Scalpland continues to resonate in terms of my thinking about land and body, even though it was a performance from 20 years ago.
This performance based work was initially presented as part of course work for Postgraduate Diploma at the University of Queensland, Department of Art History Visiting Scholar program in 1995. It was later presented at Volt:the new performance at the Institute of Modern Art, Brisbane in 1996.
In 1994, Tracey received an Individual Professional Development Grant from Arts Queensland to attend a summer school titled ‘Decolonising Knowledge’ which aided her development in regard to the conceptual content she explores in her work.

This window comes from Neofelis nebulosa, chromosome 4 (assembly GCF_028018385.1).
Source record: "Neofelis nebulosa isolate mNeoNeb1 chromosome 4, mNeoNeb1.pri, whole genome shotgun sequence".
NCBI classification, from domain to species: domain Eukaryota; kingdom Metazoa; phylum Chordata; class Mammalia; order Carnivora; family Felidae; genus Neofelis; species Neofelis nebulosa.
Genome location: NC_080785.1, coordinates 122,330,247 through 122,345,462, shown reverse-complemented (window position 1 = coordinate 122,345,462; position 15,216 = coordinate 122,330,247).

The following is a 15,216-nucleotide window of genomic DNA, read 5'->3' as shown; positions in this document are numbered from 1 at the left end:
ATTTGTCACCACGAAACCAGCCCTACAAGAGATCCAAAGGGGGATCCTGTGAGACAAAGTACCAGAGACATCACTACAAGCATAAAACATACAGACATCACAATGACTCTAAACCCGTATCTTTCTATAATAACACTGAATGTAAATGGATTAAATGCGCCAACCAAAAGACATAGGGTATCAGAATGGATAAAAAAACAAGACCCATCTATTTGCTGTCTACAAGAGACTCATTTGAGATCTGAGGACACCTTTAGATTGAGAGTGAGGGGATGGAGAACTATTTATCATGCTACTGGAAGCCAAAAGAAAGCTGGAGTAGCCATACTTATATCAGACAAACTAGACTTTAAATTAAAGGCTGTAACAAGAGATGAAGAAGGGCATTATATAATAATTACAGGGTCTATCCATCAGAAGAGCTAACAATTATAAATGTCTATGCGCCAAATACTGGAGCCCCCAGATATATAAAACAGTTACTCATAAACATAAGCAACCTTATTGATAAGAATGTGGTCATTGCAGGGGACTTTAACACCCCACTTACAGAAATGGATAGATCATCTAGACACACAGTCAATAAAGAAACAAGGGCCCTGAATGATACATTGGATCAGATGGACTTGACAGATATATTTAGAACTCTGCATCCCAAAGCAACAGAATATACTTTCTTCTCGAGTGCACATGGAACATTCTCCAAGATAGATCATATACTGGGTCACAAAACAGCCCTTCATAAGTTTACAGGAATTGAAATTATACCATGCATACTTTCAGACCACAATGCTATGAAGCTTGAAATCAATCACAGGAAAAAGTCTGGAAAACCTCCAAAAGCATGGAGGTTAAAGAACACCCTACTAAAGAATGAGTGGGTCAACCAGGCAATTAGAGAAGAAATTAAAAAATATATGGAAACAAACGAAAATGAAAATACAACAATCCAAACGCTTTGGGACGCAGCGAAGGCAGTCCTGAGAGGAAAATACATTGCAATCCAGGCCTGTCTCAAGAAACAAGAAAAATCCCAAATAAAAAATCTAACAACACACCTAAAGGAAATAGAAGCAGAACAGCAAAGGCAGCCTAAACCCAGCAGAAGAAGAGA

Scalpland was developed from this research, utilising the body and the notion of the landscape as exchangeable metaphors signifying colony.
The key areas of consideration were:
1. To explore the contemporary implications of Australia’s colonial (myth)story as exemplified by the reality of the urban sprawl.
2. To subtly reference Australia’s colonial past as a penal colony as one of the various discursive operations surrounding the act clippering…
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